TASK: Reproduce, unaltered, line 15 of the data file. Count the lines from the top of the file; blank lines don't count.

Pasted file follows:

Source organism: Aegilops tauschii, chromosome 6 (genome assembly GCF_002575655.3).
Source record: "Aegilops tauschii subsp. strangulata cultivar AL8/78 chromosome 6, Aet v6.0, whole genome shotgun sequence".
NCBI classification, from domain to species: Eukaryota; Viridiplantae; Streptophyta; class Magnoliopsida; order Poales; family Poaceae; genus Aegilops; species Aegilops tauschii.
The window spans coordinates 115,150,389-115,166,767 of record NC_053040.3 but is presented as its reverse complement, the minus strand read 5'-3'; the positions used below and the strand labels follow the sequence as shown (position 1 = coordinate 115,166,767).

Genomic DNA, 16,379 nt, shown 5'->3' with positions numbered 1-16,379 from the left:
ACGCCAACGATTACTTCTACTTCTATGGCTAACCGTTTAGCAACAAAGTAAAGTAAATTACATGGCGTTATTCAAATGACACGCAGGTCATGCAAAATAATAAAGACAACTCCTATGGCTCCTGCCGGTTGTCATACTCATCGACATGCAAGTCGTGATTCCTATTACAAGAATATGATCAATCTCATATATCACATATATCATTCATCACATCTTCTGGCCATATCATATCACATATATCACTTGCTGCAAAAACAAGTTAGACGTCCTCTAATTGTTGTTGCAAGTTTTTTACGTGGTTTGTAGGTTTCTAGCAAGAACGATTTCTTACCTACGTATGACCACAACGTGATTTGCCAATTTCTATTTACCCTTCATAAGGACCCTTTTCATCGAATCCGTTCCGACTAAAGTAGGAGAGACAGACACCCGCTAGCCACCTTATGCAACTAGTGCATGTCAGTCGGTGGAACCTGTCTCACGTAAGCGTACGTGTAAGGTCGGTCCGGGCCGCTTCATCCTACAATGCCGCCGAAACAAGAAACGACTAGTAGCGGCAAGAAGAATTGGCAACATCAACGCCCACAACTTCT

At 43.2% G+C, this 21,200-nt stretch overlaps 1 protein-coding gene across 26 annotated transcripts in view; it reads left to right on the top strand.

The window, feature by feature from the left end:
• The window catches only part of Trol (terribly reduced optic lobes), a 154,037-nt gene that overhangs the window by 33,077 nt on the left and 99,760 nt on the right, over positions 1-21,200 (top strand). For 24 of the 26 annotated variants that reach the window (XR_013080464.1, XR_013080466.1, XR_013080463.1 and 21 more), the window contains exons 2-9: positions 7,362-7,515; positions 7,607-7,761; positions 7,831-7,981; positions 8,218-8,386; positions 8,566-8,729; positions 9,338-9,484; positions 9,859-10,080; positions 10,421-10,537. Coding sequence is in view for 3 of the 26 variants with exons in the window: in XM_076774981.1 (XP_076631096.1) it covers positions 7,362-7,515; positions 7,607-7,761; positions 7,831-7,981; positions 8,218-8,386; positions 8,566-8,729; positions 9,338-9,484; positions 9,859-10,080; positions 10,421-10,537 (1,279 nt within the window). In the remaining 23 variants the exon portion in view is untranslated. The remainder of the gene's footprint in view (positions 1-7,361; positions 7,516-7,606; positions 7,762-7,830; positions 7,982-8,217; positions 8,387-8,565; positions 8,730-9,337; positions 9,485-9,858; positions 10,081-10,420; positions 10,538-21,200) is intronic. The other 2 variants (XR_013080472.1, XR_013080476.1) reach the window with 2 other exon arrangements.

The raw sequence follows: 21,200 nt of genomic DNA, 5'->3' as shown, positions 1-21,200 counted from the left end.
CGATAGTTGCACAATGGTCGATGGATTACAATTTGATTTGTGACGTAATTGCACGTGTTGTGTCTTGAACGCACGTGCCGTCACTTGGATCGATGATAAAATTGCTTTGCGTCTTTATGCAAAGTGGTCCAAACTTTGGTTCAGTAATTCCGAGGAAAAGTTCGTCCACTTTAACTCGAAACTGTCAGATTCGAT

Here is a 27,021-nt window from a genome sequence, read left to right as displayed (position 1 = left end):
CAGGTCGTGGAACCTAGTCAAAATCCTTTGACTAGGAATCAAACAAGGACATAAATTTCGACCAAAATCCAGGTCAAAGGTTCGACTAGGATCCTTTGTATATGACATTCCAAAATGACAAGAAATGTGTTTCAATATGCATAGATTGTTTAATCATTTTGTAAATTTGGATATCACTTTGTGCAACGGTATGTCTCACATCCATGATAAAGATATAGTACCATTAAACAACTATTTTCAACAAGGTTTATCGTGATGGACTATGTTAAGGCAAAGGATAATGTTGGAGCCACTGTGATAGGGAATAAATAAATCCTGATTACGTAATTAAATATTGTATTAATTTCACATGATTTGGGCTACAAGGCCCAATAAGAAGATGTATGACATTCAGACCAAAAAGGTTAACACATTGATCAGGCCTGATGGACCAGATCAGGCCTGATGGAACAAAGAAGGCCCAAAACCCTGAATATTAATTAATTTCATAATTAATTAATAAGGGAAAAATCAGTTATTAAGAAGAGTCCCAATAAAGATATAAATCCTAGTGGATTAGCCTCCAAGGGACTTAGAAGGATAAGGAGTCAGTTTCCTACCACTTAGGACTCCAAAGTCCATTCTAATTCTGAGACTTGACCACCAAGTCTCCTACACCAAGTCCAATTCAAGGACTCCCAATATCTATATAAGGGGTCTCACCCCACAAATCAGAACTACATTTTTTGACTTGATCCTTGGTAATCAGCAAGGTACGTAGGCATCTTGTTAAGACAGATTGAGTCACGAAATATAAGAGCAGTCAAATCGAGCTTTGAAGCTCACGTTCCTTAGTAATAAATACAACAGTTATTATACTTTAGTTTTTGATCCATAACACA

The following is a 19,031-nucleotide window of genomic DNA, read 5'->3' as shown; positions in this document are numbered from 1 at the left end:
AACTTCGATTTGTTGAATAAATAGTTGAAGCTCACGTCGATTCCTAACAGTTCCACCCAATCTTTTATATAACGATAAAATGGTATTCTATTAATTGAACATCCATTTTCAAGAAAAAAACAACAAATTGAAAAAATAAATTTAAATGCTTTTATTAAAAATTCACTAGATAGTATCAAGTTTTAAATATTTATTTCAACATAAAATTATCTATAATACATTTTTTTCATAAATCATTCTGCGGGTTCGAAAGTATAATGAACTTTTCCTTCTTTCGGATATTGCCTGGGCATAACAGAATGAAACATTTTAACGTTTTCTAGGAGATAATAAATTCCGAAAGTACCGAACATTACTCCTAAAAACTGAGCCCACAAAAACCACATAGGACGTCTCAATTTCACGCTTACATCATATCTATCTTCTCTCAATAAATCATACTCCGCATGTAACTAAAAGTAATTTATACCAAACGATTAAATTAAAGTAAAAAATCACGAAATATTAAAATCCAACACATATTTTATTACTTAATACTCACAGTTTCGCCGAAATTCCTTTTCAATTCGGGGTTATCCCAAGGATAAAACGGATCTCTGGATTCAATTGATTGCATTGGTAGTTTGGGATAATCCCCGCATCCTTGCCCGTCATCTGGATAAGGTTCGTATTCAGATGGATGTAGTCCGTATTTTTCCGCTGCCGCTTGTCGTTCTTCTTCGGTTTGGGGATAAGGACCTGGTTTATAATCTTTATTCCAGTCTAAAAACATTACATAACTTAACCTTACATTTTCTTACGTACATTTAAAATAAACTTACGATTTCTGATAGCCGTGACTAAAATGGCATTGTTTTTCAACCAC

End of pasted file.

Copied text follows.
AACTTCGATTTGTTGAATAAATAGTTGAAGCTCACGTCGATTCCTAACAGTTCCACCCAATCTTTTATATAACGATAAAATGGTATTCTATTAATTGAACATCCATTTTCAAGAAAAAAACAACAAATTGAAAAAATAAATTTAAATGCTTTTATTAAAAATTCACTAGATAGTATCAAGTTTTAAATATTTATTTCAACATAAAATTATCTATAATACATTTTTTTCATAAATCATTCTGCGGGTTCGAAAGTATAATGAACTTTTCCTTCTTTCGGATATTGCCTGGGCATAACAGAATGAAACATTTTAACGTTTTCTAGGAGATAATAAATTCCGAAAGTACCGAACATTACTCCTAAAAACTGAGCCCACAAAAACCACATAGGACGTCTCAATTTCACGCTTACATCATATCTATCTTCTCTCAATAAATCATACTCCGCATGTAACTAAAAGTAATTTATACCAAACGATTAAATTAAAGTAAAAAATCACGAAATATTAAAATCCAACACATATTTTATTACTTAATACTCACAGTTTCGCCGAAATTCCTTTTCAATTCGGGGTTATCCCAAGGATAAAACGGATCTCTGGATTCAATTGATTGCATTGGTAGTTTGGGATAATCCCCGCATCCTTGCCCGTCATCTGGATAAGGTTCGTATTCAGATGGATGTAGTCCGTATTTTTCCGCTGCCGCTTGTCGTTCTTCTTCGGTTTGGGGATAAGGACCTGGTTTATAATCTTTATTCCAGTCTAAAAACATTACATAACTTAACCTTACATTTTCTTACGTACATTTAAAATAAACTTACGATTTCTGATAGCCGTGACTAAAATGGCATTGTTTTTCAACCAC